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Cauliflower, broccoli and asparagus

Dr. Klodas says brassicas, such as broccoli and cauliflower, have high levels of plant sterols—compounds that help the body block absorption of LDL (bad) cholesterol and therefore help reduce harmful cholesterol. “Eating more plants helps lower cholesterol,” she says. And yes, on average, “Plant-based eaters have lower cholesterol.”

Although asparagus isn’t a brassica, this vegetable also helps remove cholesterol before the body absorbs it. Dr. Klodas says roasting or charring asparagus over a grill is one of her favorite ways to prepare it. To dress this go-to side, she drizzles a little olive oil and lemon juice.

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Mezzaluna knife with assorted fresh herbs on a chopping board
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Herbs: cilantro, dill, rosemary, thyme

“Herbs are a great way to add flavor without adding sodium,” Dr Klodas says. Herbs are high in antioxidants and contain a high concentration of plant oils. This heart doctor is a fan of cilantro and loves tossing it in salads with avocado and in bean stews. She loves to add rosemary or dill to potatoes.

Dr. Klodas’s tip to make fresh herbs last longer: she washes and trims them, then dries them and spreads them out over a big paper towel. Then she rolls the paper towel like a jelly roll and keeps them in the fridge. Stored like this, herbs will last one to two weeks instead of wilting in a day or two.

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variety of berries in a bowl
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Berries are heart-healthy fruits and are loaded with antioxidants. She loves raspberries, blueberries and strawberries and typically has all three types in her fridge.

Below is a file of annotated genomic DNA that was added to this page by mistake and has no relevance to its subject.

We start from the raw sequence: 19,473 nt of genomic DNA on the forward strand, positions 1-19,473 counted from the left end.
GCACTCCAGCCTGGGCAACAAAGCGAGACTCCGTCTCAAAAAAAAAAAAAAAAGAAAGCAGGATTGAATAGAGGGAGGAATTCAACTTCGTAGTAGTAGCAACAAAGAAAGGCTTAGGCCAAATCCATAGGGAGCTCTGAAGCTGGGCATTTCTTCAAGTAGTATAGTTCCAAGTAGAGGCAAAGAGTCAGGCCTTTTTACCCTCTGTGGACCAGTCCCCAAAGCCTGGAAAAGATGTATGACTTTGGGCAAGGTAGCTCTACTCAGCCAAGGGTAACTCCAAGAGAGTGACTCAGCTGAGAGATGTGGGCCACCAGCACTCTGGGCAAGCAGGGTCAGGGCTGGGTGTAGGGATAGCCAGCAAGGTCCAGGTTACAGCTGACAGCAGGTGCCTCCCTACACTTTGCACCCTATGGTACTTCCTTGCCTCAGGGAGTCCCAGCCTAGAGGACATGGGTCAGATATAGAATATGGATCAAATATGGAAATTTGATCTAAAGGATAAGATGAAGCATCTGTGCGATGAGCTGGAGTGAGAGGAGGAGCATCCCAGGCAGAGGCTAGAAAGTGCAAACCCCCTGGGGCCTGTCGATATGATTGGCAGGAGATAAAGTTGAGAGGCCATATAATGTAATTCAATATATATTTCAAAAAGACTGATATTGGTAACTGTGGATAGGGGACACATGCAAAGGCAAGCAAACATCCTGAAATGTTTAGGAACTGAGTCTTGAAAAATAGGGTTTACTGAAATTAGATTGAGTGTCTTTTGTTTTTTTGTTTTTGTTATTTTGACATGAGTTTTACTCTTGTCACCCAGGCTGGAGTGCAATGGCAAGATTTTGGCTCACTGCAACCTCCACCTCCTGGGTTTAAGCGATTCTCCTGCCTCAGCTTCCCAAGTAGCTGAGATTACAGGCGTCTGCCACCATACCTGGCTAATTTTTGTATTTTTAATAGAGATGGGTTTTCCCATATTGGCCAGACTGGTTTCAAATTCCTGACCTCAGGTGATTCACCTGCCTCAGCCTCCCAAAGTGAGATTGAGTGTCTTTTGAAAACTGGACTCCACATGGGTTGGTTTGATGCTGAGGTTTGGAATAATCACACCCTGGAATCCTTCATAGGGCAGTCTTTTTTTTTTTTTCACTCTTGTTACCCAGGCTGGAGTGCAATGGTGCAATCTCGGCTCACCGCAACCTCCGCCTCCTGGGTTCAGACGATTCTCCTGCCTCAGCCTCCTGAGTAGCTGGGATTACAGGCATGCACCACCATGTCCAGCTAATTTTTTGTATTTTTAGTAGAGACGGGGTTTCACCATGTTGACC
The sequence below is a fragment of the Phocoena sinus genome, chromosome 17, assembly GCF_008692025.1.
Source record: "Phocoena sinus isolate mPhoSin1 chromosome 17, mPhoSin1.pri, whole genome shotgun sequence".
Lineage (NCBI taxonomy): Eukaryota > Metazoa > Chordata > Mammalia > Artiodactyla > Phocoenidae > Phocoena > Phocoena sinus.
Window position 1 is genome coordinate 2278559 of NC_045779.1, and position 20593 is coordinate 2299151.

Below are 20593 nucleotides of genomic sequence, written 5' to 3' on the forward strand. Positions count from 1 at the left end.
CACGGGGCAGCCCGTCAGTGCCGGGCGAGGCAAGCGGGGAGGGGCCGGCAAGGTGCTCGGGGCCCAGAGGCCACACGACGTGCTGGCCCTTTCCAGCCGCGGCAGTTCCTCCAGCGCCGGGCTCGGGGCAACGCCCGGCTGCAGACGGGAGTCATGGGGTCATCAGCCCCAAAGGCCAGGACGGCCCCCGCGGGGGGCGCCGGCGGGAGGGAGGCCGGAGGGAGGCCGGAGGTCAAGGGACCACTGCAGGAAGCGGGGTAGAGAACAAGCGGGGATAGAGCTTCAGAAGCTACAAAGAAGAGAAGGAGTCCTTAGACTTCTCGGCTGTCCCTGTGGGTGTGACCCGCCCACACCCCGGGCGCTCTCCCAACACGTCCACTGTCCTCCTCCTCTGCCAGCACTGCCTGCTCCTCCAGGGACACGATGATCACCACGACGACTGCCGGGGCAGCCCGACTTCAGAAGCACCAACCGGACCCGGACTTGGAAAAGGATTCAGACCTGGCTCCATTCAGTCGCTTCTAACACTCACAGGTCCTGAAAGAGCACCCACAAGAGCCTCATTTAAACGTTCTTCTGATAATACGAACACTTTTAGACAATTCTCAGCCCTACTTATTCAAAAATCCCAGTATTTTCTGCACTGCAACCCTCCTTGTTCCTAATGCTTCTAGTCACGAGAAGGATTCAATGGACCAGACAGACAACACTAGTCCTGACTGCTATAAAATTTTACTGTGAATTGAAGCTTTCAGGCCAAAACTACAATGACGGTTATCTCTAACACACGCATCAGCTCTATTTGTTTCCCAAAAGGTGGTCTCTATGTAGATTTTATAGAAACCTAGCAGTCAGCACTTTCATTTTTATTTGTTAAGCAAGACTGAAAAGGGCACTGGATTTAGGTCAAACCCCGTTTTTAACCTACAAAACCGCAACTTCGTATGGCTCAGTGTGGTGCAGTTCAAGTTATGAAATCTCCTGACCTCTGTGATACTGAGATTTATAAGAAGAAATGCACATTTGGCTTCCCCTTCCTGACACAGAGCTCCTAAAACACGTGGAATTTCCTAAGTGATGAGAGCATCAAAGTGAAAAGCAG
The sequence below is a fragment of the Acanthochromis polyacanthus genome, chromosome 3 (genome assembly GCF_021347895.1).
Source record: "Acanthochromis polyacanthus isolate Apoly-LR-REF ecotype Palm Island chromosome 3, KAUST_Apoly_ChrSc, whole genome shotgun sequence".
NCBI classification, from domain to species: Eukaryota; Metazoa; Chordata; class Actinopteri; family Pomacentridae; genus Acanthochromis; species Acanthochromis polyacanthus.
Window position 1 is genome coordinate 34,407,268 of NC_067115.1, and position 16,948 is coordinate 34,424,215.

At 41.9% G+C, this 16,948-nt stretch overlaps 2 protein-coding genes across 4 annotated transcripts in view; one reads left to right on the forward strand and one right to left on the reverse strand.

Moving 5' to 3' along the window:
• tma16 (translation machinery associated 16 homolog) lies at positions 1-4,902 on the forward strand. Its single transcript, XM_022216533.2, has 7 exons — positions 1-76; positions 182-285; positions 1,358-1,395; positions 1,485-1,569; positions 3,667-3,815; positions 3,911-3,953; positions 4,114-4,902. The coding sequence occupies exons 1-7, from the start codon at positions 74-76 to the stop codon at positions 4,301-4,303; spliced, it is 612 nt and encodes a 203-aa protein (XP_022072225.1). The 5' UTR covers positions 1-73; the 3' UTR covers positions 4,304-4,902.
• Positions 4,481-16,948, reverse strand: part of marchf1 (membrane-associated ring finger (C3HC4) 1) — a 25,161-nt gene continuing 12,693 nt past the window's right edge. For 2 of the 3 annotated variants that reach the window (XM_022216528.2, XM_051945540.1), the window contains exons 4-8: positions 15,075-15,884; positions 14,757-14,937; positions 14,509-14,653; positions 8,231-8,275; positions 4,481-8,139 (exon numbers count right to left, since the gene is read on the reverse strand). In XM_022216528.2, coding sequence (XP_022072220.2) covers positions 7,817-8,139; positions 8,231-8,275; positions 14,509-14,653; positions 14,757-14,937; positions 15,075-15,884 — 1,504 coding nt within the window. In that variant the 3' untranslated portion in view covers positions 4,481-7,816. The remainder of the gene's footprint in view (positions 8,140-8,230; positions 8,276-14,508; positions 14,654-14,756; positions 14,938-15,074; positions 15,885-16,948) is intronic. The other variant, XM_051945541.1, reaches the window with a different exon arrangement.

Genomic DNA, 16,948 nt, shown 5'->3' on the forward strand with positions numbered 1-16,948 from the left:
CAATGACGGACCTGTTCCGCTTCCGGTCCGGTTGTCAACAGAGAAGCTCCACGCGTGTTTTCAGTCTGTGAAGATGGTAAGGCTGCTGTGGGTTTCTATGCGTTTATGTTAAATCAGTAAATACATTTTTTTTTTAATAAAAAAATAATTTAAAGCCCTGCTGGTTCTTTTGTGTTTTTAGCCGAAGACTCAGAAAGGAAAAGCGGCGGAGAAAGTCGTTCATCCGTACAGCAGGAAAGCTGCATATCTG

This cardiologist tops her yogurt bowl with raspberries and blueberries, along with chia and flaxseed for a filling breakfast that keeps her full all morning.

She buys strawberries when they’re in season and loves them for a simple dessert, sliced up and sprinkled with less than a teaspoon of sugar to heighten the flavor.

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peanut butter I na jar with a spoon and peanuts to the side
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Peanut butter

Some of the benefits of peanut butter is that it’s high in protein and monounsaturated fats (which can help lower LDL cholesterol), plus contains vitamin E and antioxidants, Dr. Klodas explains.

She always buys roasted, unsalted, unsweetened—and she likes the chunky type. Smearing on toast or dipping with celery sticks are her faves.

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Multi Colored Chicken Eggs In Carton and Bowl
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This cardiologist believes eggs have been “unfairly maligned.” An average egg, she says, will have 200 milligrams of cholesterol—but “all in the yolk, not in the white part.”

“Eggs support life and are a complete protein,” she adds, plus vitamin A, D and B12. Dr. Klodas suggests that an egg a day is usually fine. (She consumes on average two to three eggs a week.)

Eggs have the essential nutrient choline, which helps with brain function and the nervous system.

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Hummus and variety of vegetable sticks and chips.
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Hummus is a dip made from chickpeas, a type of legume. “Legumes are full of fiber and protein,” she says, while hummus in particular “has iron, folate, zinc, potassium and lowers LDL and improves blood sugar.” (As if you didn’t love it already!)

For a heart-healthy snack, Dr. Klodas loves to dip carrots and celery slices in hers.

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Raw salmon on paper
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“I love salmon,” Dr. Klodas says, including smoked. “Salmon is high in Omega-3 fatty acids as a marine source,” she explains. “Salmon lowers LDL (bad) cholesterol, increases good cholesterol (HDL) and lowers triglycerides.” Plus, this fish is anti-inflammatory.

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Editor’s Note: The Healthy @Reader’s Digest’s Medical Review Board member Latoya Julce notes, “Like other dairy products, Greek yogurt contains natural hormones, which can be harmful to people with hormonal imbalances. The pasteurized and homogenized milk used in the yogurt can lead to histamine problems such as acne and eczema, as well as gastrointestinal problems for some people. Milk and other dairy products are the top source of saturated fat in the American diet, contributing to heart disease, type 2 diabetes, and Alzheimer’s disease. Studies have also linked dairy to an increased risk of breast, ovarian, and prostate cancers.”